§ From Jose Maria Morelos,1 José María Linaga, and Remigio de Yarza. 14 July 1815, Puruarán. The signatories state that the Mexican people, weary of suffering the tremendous weight of Spanish domination, and having lost forever the hope of being happy under the government of their conquerors, broke the barriers of their moderation, and, confronting difficulties and dangers which seemed insuperable to an enslaved colony, raised the cry of their liberty, and undertook bravely the work of their regeneration. They relied on the protection of Heaven, which could not forsake the well known justice of their cause, or abandon the righteousness and purity of their intentions, directed exclusively to the good of humanity; they relied on the fire and enthusiasm of their patriots, determined to die before returning to the insulting yoke of slavery; and finally, they relied on the powerful aid of the United States; who, having guided the Mexican people wisely by example, would grant them aid with generous feeling, after signing treaties of friendship and alliance ruled by good faith and recognizing the reciprocal interests of each nation. The disasters brought about by the changing fortunes of war, into which the Mexican people were perhaps thrown by their inexperience, have never beaten down their minds; rather, constantly facing adversities and misfortunes, they sustained their struggle for five years, becoming convinced through practice that there is no power capable of subjugating a people determined to save themselves from the horrors of tyranny. Without arms at the start, without discipline, without a government, fighting with valor and enthusiasm, they pushed back numerous armies, made astounding assaults on fortified positions, and, finally, have made an impression on the pride of the Spaniards, who are already daunted, despite affecting calm in their public papers, and announcing that the fire that burns in the people’s hearts, and assures the success of their efforts, is coming closer to extinction every day. The revolutionary government, having commenced, as was natural, with the most formless rudiments, has been gradually improved, as the disturbances of the war have permitted, and today it is subject to a constitution consisting of maxims of all liberal enlightenment, and adapted, as far as possible, to the genius, customs, and habits of the people, no less than to the circumstances of the revolution. In the course of time it will receive modifications and improvements as enlightened by experience; but will never stray a single line from the essential principles which constitute true civil liberty. Meanwhile, the signatories flatter themselves that the approval and promulgation of their constitutional decree, and the effective organization of their government have produced consternation in the poisoned hearts of their enemies, giving a death stroke to the Spanish loyalists’ hopes, while filling the insurgents with joy, inspiring them with new ardor to continue their glorious enterprise. Precisely at this moment, the opportunity they wished for a thousand times has been presented to them, of establishing relations with the government of the United States, and, making use of the precious moments which a series of incidents, connected by the hand of Providence, has brought them, they hasten to realize their intentions, with the satisfaction that this attempt will not suffer the same fate as others before it, but that, fortunately completed, it will fulfill their designs, providing the completion of the early plans for their political restoration. The interior persuasion in which they have always lived, that being friends and allies, the two American countries, the Northern one and the Mexican one, will influence each other in the matters of their own happiness, and make themselves invincible against the aggressions of envy, ambition, and tyranny, encourages them beyond measure in insisting on this request; so much so that they believe that this important alliance will instantly earn the approval of the worthy representatives of the Anglo-American nation, and of all its citizens, so respectable for their enlightenment and social virtues. The sincerity and the philanthropic spirit characteristic of both nations; the ease and speed with which they can send aid to each other; the attractive combination which will result, of two peoples, the one privileged with the fertility and products, as rich as they are varied, of their soil, and the other distinguished for their industry, their culture, and their genius, which are the most bountiful wellsprings of the wealth of nations: all this combines to support the signatories’ views, offering henceforward the most gratifying prospect, if the two republics manage to unite by means of treaties of alliance and commerce, which, supported by reason and justice, will become the sacred links of their common prosperity. Engaged with these grand ideas, the Mexican Supreme Congress, in order to open negotiations and form treaties with the United States in the style rightly adopted by nations, has named the most excellent Don José Manuel de Herrera,2 Licentiate, as minister plenipotentiary, authorizing him with the most ample powers, and has also dictated the instructions necessary to effect the object. In consequence, the Supreme Government of Mexico, in the name of the Congress itself, and the nation it represents, offers this letter and the six legal documents accompanying it3 to JM’s superior knowledge, praying that he will inform the Congress of the United States of everything the papers communicate, and that he will recommend the recognition of Mexican independence and the admission of the aforementioned José Manuel de Herrera as minister plenipotentiary of Mexico near the government of said States, in order that the process may begin, in the correct form, toward the negotiations and treaties which may assure the happiness and the glory of the two American nations.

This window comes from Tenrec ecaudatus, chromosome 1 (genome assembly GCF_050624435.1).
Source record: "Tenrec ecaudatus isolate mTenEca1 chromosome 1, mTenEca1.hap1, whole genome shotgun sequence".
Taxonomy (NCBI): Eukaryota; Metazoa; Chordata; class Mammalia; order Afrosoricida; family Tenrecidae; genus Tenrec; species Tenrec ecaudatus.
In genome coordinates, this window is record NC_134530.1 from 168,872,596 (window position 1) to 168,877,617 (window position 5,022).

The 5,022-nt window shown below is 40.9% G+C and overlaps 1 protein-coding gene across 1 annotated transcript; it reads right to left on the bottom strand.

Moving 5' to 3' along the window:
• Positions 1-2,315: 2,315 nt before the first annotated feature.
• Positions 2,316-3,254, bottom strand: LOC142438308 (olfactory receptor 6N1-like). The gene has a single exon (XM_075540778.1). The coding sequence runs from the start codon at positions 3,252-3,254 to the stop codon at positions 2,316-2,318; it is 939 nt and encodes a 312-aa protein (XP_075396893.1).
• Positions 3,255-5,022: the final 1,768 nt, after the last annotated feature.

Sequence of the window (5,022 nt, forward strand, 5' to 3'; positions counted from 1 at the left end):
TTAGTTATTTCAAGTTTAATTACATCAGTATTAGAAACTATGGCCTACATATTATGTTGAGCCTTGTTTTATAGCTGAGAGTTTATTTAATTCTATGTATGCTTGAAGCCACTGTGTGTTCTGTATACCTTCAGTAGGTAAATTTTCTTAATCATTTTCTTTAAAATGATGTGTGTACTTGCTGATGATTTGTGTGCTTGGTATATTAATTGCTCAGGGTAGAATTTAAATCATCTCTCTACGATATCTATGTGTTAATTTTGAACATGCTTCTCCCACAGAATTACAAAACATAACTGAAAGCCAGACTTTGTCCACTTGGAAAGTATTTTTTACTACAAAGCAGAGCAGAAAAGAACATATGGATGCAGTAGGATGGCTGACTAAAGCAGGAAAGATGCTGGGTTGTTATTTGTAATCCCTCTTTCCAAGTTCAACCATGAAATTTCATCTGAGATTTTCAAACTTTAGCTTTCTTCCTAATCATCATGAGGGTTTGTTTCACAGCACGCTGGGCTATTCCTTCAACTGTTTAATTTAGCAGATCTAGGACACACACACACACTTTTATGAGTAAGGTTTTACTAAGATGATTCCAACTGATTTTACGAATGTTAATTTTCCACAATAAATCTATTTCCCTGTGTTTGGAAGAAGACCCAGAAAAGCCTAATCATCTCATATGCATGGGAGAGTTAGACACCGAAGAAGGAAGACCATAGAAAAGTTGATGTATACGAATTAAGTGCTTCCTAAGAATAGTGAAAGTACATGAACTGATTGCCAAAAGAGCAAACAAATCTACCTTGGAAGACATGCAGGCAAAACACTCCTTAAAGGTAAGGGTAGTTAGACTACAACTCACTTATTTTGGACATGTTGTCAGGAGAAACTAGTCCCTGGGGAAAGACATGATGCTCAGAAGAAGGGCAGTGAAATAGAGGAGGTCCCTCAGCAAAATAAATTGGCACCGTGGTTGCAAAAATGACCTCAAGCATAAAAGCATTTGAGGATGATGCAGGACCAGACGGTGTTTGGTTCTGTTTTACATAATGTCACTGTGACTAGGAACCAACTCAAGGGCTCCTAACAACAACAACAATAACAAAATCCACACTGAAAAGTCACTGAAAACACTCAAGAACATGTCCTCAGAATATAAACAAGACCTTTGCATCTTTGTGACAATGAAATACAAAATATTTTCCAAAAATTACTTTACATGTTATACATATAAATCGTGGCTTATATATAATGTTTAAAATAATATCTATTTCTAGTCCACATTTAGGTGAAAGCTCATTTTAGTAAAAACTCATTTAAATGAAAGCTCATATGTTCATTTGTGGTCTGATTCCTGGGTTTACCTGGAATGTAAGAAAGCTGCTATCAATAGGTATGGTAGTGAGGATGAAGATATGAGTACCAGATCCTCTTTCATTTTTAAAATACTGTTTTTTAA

RC and enclosures (DNA: RG 59, NFL, Mexico). RC 7 pp.; in Spanish. Enclosed in José Manuel Herrera to JM, 1 Mar. 1816 (ibid.). Translation printed in full in Manning, Diplomatic Correspondence of the United States concerning the Independence of the Latin-American Nations, 3:1596–98. For enclosures, see n. 3.